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What is Forensic Archaeology?

Updated on June 5, 2017
Skulls on a Beach
Skulls on a Beach | Source

Definition of Forensic Archaeology

Forensic Archaeology involves the application of archaeological methods, techniques and principles to forensic crime scene work. It is a relatively new discipline not only to the field of archaeology but also to the criminal justice system. Forensic archaeologists are employed by police to locate, excavate and record buried remains and artifacts at a crime scene. They deal not only with bones and bodies but also may process weapons, clothing, and other evidence long since buried and forgotten by everyone except the offender. Their expertise is well suited to the field of forensics at crime scenes because:

  • They are trained in the science of excavation.
  • They are experienced in the recovery of buried human remains.
  • They are experienced in working with many different specialists including DNA experts and entomologists.
  • They are flexible enough in their methodology to adapt themselves to the varied forensic contexts found in criminal or civil cases.

In Great Britain, forensic archaeology has been a separate discipline for more than a decade and is becoming widely accepted by the British police force. Here in North America, it is still in its infancy. Protocols and methods are proceeding slowly and cautiously and it is slowly gaining respect from law enforcement.

Skills Required by Forensic Archaeologists outside the Parameter of Traditional Archaeology

  • Must have a basic knowledge of law enforcement and legal procedures.
  • Must be able to cooperate with law enforcement personnel.
  • Must be able to conduct investigations under severe time constraints and media attention.
  • Must be able to deal with situations that differ from conventional archaeology such as interments including soft tissue.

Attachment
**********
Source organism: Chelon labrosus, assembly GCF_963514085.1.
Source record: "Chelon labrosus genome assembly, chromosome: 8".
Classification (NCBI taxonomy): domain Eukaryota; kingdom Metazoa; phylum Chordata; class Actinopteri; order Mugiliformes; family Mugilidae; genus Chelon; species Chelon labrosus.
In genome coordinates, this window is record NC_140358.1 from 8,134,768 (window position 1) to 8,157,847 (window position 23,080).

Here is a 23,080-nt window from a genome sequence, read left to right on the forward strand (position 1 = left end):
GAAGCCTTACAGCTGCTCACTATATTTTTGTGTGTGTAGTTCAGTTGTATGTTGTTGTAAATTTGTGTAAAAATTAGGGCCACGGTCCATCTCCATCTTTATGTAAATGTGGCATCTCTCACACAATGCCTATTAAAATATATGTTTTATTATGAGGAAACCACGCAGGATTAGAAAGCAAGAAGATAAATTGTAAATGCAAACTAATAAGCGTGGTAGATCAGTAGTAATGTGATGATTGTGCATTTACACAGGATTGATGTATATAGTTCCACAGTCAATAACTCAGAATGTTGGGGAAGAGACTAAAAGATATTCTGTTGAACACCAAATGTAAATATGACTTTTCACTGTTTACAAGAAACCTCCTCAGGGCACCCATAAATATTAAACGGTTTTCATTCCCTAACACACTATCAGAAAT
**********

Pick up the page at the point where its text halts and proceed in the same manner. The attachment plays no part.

Years ago, a law enforcement agency investigated the case where the only crime scene evidence was scattered human bones in a cornfield. Old fashioned police work was tremendously enhanced by the assistance of a forensic archaeologist, resulting in the solving of a double homicide. A murderer was brought to justice and the family of the victims received much needed closure.1

The Three Objectives of a Forensic Archeological investigation

There are three objectives of a forensic archeological investigation.²

1. The comprehension and interpretation of the site’s history after its creation through the deposite of remains (taphonomic events). Taphonomic events are both natural :

  • Surface runoff
  • High levels of animal or insect activity
  • Tree root activity and growth

· and cultural:

  • Digging due to lack of awareness that the location is a crime scene.
  • Dropping of litter or other items unrelated to the crime event.
  • Human traffic that disturbs the original crime scene.

2. Reconstruction of the events that led up to and occurred during the creation of the site and body dump. This is accomplished by:

  • Complete surface collection.
  • Fastidious excavation methods.
  • Detailed documentation and photography at every stage of the investigation.

Because the archaeological processes themselves are so destructive, all precautions must be taken to preserve evidence and context for any ensuing court case.

3. An informed interpretation of the events surrounding the arrival of the deceased at the crime scene which will help resolve the case.

Investigative Methods Used by Forensic Archaeologists

There are generally three stages to forensic archaeological investigations:

1. Reconnaissance locates the site of interest to investigators. It is typically accomplished through

  • walking and visual searches.
  • the use of cadaver locating dogs
  • the use of geophysical detection instruments such as ground penetrating radar which detect ground disturbances.

2. Survey or mapping of the site.